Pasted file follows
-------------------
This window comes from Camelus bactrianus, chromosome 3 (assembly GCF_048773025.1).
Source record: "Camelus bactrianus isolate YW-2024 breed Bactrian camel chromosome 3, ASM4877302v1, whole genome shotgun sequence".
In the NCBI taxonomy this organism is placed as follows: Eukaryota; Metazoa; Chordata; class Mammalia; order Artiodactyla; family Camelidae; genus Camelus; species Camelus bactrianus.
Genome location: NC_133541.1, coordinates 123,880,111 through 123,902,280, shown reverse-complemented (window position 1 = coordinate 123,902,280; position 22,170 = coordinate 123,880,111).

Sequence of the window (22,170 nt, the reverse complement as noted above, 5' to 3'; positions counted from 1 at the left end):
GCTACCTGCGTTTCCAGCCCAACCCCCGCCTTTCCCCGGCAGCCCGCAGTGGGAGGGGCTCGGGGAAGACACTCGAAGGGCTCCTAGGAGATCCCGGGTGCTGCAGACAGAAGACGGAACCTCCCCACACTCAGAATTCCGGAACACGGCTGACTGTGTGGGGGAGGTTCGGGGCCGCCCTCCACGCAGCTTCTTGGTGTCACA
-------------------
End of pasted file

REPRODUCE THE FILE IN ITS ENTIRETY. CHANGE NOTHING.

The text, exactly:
This window comes from Camelus bactrianus, chromosome 3 (assembly GCF_048773025.1).
Source record: "Camelus bactrianus isolate YW-2024 breed Bactrian camel chromosome 3, ASM4877302v1, whole genome shotgun sequence".
In the NCBI taxonomy this organism is placed as follows: Eukaryota; Metazoa; Chordata; class Mammalia; order Artiodactyla; family Camelidae; genus Camelus; species Camelus bactrianus.
Genome location: NC_133541.1, coordinates 123,880,111 through 123,902,280, shown reverse-complemented (window position 1 = coordinate 123,902,280; position 22,170 = coordinate 123,880,111).

Sequence of the window (22,170 nt, the reverse complement as noted above, 5' to 3'; positions counted from 1 at the left end):
GCTACCTGCGTTTCCAGCCCAACCCCCGCCTTTCCCCGGCAGCCCGCAGTGGGAGGGGCTCGGGGAAGACACTCGAAGGGCTCCTAGGAGATCCCGGGTGCTGCAGACAGAAGACGGAACCTCCCCACACTCAGAATTCCGGAACACGGCTGACTGTGTGGGGGAGGTTCGGGGCCGCCCTCCACGCAGCTTCTTGGTGTCACA